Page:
created a thank-you note
to send to our veterans,
for their sacrifices and
service to our country.
Then each.child would copy the
letter in their best handwriting, and
seal it in an envelope, sometimes
including a picture.
To be sure each note went to
a veteran on Nov. 11th, one year -
on a Sunday, I passed them out
at church.
Other years I have gone to
Walmart, restaurants, or shopping
centers asking strangers if they
are veterans. When they said yes,
I gave them a note.


120.60(3), Florida Statutes, how-
ever, also allows that any person
who has asked the Department for
notice of agency action may file a
petition within fourteen days of re-
ceipt of such notice, regardless of
the date of publication.

The petitioner shall mail a copy
of the petition to the applicant at
the address indicated above at
the time* of filing. The failure of
any person to file a petition or
request for an extension of time
within fourteen days of receipt of
notice shall constitute a waived
of that person's right to request
an administrative determination
(hearing) under Sections 120.569
and 120.57, Florida Statutes. Any
subsequent intervention (in a pro-
ceeding initiated by another party)
will be only at the discretion of the
presiding officer upon the filing of
a motion in compliance with Rule
28-106.205, Florida Administra-
tive Code.

A petition that disputes the materi-
al facts on which the Department's
action is based must contain the
following information, as indicated
in Rule 28-106.201, Florida

Administrative Code:
(a) The name and address of each
agency affected and each agen-
cy's file or identification number, if
known;
(b) The name, address, and tele-
phone number of the petitioner;
the name, address, and telephone
number of the petitioner's repre-
sentative, if any, which shall be the
address for service purposes dur-
ing the course of the proceeding,
and an explanation of how the pe-
titioner's substantial interests will
be affected by the determination;
(c) A statement of when and how
the petitioner received notice of
the Department's decision;
(d) A statement of all disputed is-
sues of material fact. If there are.
none, the petition must so indi-
cate;
(e) A concise statement of the .ul-
timate facts alleged, including the
specific facts the petitioner con-
tends warrant reversal or modi-
fication of the Department's pro-
posed action;
(f) A statement of the specific rules
or statutes the petitioner contends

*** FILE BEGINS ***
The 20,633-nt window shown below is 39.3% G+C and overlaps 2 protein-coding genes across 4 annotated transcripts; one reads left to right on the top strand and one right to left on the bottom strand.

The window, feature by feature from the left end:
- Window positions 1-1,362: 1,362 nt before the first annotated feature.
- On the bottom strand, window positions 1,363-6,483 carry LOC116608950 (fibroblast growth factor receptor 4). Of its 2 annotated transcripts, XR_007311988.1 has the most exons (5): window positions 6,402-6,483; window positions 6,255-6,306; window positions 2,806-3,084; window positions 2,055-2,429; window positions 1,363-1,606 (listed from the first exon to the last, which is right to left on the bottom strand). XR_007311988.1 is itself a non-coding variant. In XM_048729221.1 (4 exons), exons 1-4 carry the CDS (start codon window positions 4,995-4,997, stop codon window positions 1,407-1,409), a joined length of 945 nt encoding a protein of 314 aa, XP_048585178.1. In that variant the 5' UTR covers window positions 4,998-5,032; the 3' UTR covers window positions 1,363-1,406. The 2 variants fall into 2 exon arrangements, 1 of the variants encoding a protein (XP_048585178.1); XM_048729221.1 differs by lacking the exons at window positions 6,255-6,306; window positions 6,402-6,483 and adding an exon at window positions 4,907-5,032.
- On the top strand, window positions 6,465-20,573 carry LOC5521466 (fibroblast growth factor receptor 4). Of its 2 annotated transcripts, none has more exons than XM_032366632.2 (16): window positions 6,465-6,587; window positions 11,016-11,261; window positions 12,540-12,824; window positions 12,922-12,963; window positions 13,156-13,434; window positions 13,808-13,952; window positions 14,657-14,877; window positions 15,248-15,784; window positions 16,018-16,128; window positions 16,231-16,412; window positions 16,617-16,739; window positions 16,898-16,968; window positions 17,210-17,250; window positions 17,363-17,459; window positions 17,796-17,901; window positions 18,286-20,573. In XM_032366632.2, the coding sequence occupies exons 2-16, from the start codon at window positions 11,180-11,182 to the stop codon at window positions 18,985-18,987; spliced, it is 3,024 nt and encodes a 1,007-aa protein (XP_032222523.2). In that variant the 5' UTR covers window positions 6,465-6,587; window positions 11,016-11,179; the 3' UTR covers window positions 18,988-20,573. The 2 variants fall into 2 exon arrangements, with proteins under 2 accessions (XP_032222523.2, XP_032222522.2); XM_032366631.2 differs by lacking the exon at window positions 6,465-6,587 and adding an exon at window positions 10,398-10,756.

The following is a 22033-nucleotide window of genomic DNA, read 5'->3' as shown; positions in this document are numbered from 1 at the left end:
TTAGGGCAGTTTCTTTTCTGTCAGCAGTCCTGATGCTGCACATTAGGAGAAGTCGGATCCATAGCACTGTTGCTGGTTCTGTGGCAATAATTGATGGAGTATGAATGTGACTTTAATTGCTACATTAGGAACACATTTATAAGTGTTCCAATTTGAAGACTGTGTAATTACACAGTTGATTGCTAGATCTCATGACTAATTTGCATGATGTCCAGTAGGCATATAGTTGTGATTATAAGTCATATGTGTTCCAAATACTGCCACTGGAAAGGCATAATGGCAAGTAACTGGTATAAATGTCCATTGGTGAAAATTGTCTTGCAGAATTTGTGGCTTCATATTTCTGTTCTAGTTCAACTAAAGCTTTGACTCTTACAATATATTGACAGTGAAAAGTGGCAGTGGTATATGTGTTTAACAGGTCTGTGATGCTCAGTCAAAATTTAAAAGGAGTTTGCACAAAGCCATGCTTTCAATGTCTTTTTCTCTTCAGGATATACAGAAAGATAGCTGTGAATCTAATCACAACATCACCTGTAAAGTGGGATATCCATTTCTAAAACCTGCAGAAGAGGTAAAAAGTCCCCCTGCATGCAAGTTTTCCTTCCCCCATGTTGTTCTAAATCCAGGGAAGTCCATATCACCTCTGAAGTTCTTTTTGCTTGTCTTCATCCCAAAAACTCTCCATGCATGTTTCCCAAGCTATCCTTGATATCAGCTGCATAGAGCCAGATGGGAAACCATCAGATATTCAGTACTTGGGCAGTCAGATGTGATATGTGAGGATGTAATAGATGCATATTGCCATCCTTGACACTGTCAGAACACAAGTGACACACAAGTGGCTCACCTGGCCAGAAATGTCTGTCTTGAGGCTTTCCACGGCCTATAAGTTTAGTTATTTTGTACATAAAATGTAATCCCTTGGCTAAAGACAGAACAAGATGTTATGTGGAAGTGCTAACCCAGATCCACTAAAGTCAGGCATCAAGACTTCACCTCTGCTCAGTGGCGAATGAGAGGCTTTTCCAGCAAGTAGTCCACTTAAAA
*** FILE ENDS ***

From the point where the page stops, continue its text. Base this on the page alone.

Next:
require reversal or modification of
the Department's proposed ac-
tion; and


SPEAK UP!
ITH A LETTER TO THE EDITOR
Write: The Calhoun-Liberty Journal
P.O. Box 536, Bristol 32321


Often as I continue with my
search, the vets will find me in
the store or restaurant and thank
me again once they have read
their note.
My children have been
privileged to receive notes from
soldiers encouraging them to keep
up the good work and study hard.
In the last two years, we have
heard from 80-year-old veterans
who said this was the first time
anyone had ever thanked them.


(g) A statement of the relief sought
by the petitioner, stating precisely
the action
petitioner wishes the Department
to take with respect to the Depart-
ment's proposed action.

Because the administrative hear-
ing process is designed to formu-
late final agency action, the filing
of a petition means that the De-
partment's final action may be dif-
ferent from the position taken by
it in this notice. Persons whose
substantial interests will be af-
fected by any such final decision
of the Department have the right
to petition to become a party to the
proceeding, in accordance with
the requirements set forth above.

Mediation under Section 120.573,
Florida Statutes, is not available
for-this proceeding. 11-189

IN THE CIRCUIT COURT OF
THE SECOND JUDICIAL CIR-
CUIT IN AND FOR LIBERTY
COUNTY, FLORIDA
CIVIL ACTION

CASE NO. 39 2009 CA 000092
DIVISION

BANK OF AMERICA, N.A.,
Plaintiff,

vs.

MATTHEW DEWAYNE PERKINS,
et al,
Defendant(s)


NOTICE OF
FORECLOSURE SALE

NOTICE IS HEREBY GIVEN pur-
suant to a Final Judgement of
Mortgage Foreclosure dated No-
vember 12, 2009 and entered in
Case No. 39 2009 CA 000092 of
the Circuit Court of the SECOND
Judicial Circuit in and for LIBERTY
County, Florida wherein BANK OF
AMERICA, N.A., is the Plainiff and
MATTHEW DEWAYNE PERKINS;
THE UNKNOWN SPOUSE OF
MATTHEW DEWAYNE PERKINS
N/K/A REBECCA PERKINS; TEN-
ANT #1 N/K/A REBECCA PER-
KINS are the Defendants, I will
sell td the highest and best bid-
der for cash at FRONT DOOR OF
THE LIBERTY COUNTY COURT-
HOUSE at 11:00 AM, on the 16
day of February, 2010, the folldw-


They were quick to
say that they were
just doing their
jobs, but ladies
and gentlemen -we
can and should do
better!
My challenge is if
you-are an educator,


pastor, group leader,
grateful American ... please
encourage those in your area of
influence to write a note and put
it in the hand of a veteran.
Let our veterans know that we
are indeed a grateful nation. Don't
deperid on someone else to make
a speech on your behalf. Write
it down. Sign your name. Do it
every year. The encouragement
is contagious!
Sincerely, Ruth Barth
Carr School


ing described property as set forth
in said Final Judgement: